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EU security chief: Europe faces a "cyber security skills gap"

Matteo Natalucci Published 15 September 2017

EU needs to develop better cyber hygiene habits; and businesses and risk-based cyber security programmes to cope with current cyber security challenges

 

The EU’s Commissioner for Security Union, Julian King, has expressed concern over the status of cyber security in Europe.

Speaking at the EU cyber security Conference "Digital Single Market, Common Digital Security”, which highlighted current and forthcoming EU investment in the field of cyber security resilience, King said , “Europe faces a cyber security skills gap, a shortfall currently estimated to sum to 350,000 people by 2022”. 

King stressed the need to address this skills gap to promote effective cyber security resilience. He proposed to “mainstream” and “prioritise” cyber skills into education and training curricula.

He said, “Some 95% of successful attacks are enabled by some type of human error. People need to develop better cyber hygiene habits; and businesses and organisations also need to adopt appropriate risk-based cybersecurity programmes and update them regularly to reflect the evolving risk landscape.”

“Building [cyber security] resilience also means having people with the right skills, driving technological innovation to stay ahead of those looking to attack us. It’s a fact of life today that many European manufacturers depend on acquiring critical technologies from outside the EU”, he said.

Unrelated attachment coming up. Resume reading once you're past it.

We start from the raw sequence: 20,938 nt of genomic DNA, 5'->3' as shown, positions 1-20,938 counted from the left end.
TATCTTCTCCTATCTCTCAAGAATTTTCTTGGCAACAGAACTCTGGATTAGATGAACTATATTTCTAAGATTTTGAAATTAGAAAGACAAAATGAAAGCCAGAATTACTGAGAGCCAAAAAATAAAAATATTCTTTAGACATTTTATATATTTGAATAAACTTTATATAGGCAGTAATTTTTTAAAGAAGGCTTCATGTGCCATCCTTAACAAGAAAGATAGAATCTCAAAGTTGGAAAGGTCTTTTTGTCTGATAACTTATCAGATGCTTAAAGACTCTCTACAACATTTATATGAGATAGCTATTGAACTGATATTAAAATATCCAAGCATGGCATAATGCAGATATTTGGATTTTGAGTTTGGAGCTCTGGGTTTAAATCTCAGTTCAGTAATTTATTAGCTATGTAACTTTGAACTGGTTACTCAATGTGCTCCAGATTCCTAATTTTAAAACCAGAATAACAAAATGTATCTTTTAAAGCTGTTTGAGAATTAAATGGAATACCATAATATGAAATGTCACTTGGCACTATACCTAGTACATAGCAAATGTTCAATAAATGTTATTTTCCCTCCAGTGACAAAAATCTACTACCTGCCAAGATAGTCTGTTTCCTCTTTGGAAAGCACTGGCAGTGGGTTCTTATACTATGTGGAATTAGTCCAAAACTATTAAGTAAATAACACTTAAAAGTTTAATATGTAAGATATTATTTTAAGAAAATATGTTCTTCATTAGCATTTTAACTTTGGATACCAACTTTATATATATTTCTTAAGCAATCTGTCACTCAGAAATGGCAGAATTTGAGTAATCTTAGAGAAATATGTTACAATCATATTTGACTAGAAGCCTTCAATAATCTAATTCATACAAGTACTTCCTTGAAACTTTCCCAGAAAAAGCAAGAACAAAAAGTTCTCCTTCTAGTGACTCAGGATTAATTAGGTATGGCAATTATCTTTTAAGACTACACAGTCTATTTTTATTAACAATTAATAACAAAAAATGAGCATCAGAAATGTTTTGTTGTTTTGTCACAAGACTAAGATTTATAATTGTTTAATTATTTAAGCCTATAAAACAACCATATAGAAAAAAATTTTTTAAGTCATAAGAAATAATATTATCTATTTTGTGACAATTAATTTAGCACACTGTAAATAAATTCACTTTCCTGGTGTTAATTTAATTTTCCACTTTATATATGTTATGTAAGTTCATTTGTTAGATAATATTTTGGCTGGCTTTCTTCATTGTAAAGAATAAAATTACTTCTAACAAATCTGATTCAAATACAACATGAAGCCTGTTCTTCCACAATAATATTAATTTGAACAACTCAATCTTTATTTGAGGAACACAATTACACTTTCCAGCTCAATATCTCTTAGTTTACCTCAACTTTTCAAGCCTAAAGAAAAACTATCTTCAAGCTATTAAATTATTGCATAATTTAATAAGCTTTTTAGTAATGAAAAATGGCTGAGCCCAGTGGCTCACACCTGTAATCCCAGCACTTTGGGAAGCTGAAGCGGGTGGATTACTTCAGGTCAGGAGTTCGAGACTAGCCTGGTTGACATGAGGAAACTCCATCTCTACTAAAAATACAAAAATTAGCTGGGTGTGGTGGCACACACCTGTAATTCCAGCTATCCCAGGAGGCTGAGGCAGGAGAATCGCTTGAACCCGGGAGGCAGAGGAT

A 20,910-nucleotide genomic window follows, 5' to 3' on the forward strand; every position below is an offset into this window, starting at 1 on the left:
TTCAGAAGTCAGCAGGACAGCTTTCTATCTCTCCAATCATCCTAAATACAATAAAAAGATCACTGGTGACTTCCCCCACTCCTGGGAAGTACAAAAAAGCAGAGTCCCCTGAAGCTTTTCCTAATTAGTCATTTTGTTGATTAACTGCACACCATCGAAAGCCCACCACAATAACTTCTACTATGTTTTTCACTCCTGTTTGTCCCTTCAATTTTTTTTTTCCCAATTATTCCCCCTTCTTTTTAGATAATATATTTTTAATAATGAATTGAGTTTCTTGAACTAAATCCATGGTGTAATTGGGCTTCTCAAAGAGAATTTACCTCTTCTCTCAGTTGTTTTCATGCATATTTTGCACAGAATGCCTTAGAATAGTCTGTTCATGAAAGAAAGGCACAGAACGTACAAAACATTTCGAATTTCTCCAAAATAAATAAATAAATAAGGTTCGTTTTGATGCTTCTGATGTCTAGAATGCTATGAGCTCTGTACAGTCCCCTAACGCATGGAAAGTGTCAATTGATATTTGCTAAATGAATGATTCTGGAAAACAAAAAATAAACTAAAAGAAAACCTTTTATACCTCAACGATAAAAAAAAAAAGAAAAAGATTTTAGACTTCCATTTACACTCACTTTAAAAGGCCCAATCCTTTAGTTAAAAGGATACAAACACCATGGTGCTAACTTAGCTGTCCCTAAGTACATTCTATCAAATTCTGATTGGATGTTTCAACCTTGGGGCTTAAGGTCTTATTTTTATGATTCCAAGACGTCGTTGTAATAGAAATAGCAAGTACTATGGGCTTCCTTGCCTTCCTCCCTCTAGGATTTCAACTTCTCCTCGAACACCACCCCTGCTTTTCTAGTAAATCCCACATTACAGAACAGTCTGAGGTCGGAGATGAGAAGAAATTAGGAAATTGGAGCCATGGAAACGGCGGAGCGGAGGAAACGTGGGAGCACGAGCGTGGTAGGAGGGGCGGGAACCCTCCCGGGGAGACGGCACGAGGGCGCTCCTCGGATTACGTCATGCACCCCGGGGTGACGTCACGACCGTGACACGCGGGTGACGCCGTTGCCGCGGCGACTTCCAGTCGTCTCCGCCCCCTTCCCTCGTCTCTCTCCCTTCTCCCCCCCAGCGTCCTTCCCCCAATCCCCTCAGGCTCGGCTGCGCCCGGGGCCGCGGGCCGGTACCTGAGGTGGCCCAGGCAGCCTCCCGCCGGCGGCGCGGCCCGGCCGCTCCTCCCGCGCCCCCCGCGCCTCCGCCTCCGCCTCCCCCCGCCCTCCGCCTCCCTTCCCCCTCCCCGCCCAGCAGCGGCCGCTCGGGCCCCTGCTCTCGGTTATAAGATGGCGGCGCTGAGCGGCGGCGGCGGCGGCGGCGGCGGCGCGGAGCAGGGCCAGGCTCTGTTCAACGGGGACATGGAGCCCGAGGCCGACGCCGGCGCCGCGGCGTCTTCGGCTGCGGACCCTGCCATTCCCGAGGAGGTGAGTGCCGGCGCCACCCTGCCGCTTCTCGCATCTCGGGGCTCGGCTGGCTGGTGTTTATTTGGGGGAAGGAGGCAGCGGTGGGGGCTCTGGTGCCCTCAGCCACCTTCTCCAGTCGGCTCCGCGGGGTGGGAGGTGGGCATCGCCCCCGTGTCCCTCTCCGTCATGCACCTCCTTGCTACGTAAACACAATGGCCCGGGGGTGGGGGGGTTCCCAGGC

King announced the commission’s plans to create a pan-European cybersecurity competence network to reinforce capabilities across Europe. And alongside that, a new European Cyber Security Research and Competence Centre that will focus on new solutions supporting and benefiting EU companies. He also announced new EU funding, through the Connecting Europe Facility, to ensure that Computer Security Incident Response Teams (CSIRTs) are properly resourced.

He stressed the importance of the Public-Private Partnership on Cybersecurity, which will mobilise €1.8b of investment until 2020, and will be instrumental in structuring and coordinating digital security industrial resources in Europe.

The EU will propose a new EU Cybersecurity Agency based on ENISA – the EU’s Network and Information Systems Agency – to help ensure a rapid and coordinated response to attacks across the whole EU.

The commission also aims to establish a set of EU cyber security standards and certification framework to ensure that security is built in: “security by design”, with devices developed to the highest standards and producers offering a ‘duty of care’ to make their products cyber-secure.

“The framework should promote new EU-wide certification schemes and procedures, a comprehensive set of rules, requirements and standards at European level to evaluate how secure digital products or services actually are. So buyers can know which products, services, connected devices are cyber-secure and to be trusted allowing them better to choose the right product,” King said.

 

 








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